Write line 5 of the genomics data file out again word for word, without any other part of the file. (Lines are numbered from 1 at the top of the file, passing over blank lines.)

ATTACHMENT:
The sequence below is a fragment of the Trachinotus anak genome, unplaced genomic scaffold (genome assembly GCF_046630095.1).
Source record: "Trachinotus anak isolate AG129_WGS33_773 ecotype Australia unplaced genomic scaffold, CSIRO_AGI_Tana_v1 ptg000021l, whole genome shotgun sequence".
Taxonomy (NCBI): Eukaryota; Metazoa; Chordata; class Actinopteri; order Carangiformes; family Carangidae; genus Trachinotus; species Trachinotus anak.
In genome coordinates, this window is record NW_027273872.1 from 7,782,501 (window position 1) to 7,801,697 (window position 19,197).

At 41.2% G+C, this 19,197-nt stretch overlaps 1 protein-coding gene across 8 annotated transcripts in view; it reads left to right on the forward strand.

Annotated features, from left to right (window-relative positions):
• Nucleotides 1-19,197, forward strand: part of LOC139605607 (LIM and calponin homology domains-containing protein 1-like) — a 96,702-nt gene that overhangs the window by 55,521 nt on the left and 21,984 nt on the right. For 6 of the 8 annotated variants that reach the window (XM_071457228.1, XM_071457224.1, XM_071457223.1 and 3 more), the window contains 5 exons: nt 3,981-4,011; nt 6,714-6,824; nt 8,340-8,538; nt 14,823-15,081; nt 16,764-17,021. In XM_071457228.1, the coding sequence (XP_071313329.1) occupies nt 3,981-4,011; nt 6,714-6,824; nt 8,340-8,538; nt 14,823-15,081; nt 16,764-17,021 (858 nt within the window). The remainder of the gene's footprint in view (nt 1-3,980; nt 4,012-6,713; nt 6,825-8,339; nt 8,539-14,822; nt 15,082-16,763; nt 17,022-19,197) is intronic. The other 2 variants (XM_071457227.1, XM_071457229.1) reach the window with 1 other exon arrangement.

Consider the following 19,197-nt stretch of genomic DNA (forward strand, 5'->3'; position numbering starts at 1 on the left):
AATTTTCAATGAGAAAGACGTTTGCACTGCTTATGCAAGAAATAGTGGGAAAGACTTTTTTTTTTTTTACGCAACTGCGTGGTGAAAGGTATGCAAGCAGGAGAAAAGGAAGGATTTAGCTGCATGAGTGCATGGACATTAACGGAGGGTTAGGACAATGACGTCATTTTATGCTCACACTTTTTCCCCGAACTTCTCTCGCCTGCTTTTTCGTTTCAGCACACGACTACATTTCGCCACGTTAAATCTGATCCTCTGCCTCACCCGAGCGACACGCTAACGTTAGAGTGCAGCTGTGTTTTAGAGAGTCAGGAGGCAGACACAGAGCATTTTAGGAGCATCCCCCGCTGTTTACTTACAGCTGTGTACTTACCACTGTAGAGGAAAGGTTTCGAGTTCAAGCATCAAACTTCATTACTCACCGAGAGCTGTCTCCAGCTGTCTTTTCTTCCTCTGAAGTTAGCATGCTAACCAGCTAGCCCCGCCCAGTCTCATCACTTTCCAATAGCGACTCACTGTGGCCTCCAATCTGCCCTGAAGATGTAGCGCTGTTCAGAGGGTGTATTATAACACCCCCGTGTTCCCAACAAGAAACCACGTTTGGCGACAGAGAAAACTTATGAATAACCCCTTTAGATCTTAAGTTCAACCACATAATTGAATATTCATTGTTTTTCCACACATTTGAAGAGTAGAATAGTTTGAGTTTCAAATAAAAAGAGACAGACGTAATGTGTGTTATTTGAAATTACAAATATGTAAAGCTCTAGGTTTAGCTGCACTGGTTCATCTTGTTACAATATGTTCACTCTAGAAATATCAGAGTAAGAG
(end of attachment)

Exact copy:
At 41.2% G+C, this 19,197-nt stretch overlaps 1 protein-coding gene across 8 annotated transcripts in view; it reads left to right on the forward strand.